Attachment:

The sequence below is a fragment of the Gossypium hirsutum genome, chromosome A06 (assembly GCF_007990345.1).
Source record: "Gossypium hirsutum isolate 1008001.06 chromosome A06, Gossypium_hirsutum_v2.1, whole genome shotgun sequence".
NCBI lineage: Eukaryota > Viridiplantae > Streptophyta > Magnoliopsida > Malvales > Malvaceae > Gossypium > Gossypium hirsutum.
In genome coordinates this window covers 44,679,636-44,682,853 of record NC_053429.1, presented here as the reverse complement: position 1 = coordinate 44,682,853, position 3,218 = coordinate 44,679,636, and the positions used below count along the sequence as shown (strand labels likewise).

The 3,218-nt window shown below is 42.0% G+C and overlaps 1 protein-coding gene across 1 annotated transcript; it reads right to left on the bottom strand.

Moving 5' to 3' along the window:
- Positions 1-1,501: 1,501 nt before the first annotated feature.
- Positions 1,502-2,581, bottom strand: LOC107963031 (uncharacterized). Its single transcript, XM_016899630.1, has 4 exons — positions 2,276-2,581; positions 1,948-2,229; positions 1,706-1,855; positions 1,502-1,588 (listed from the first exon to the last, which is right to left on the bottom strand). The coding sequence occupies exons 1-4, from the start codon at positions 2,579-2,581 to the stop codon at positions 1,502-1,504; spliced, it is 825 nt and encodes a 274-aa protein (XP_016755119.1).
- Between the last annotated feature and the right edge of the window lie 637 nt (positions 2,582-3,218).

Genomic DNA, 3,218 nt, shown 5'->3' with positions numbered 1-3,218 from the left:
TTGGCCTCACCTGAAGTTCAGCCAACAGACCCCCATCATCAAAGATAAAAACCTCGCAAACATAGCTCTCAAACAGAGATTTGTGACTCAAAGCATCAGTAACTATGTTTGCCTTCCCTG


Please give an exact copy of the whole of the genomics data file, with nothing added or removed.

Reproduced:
The sequence below is a fragment of the Gossypium hirsutum genome, chromosome A06 (assembly GCF_007990345.1).
Source record: "Gossypium hirsutum isolate 1008001.06 chromosome A06, Gossypium_hirsutum_v2.1, whole genome shotgun sequence".
NCBI lineage: Eukaryota > Viridiplantae > Streptophyta > Magnoliopsida > Malvales > Malvaceae > Gossypium > Gossypium hirsutum.
In genome coordinates this window covers 44,679,636-44,682,853 of record NC_053429.1, presented here as the reverse complement: position 1 = coordinate 44,682,853, position 3,218 = coordinate 44,679,636, and the positions used below count along the sequence as shown (strand labels likewise).

The 3,218-nt window shown below is 42.0% G+C and overlaps 1 protein-coding gene across 1 annotated transcript; it reads right to left on the bottom strand.

Moving 5' to 3' along the window:
- Positions 1-1,501: 1,501 nt before the first annotated feature.
- Positions 1,502-2,581, bottom strand: LOC107963031 (uncharacterized). Its single transcript, XM_016899630.1, has 4 exons — positions 2,276-2,581; positions 1,948-2,229; positions 1,706-1,855; positions 1,502-1,588 (listed from the first exon to the last, which is right to left on the bottom strand). The coding sequence occupies exons 1-4, from the start codon at positions 2,579-2,581 to the stop codon at positions 1,502-1,504; spliced, it is 825 nt and encodes a 274-aa protein (XP_016755119.1).
- Between the last annotated feature and the right edge of the window lie 637 nt (positions 2,582-3,218).

Genomic DNA, 3,218 nt, shown 5'->3' with positions numbered 1-3,218 from the left:
TTGGCCTCACCTGAAGTTCAGCCAACAGACCCCCATCATCAAAGATAAAAACCTCGCAAACATAGCTCTCAAACAGAGATTTGTGACTCAAAGCATCAGTAACTATGTTTGCCTTCCCTG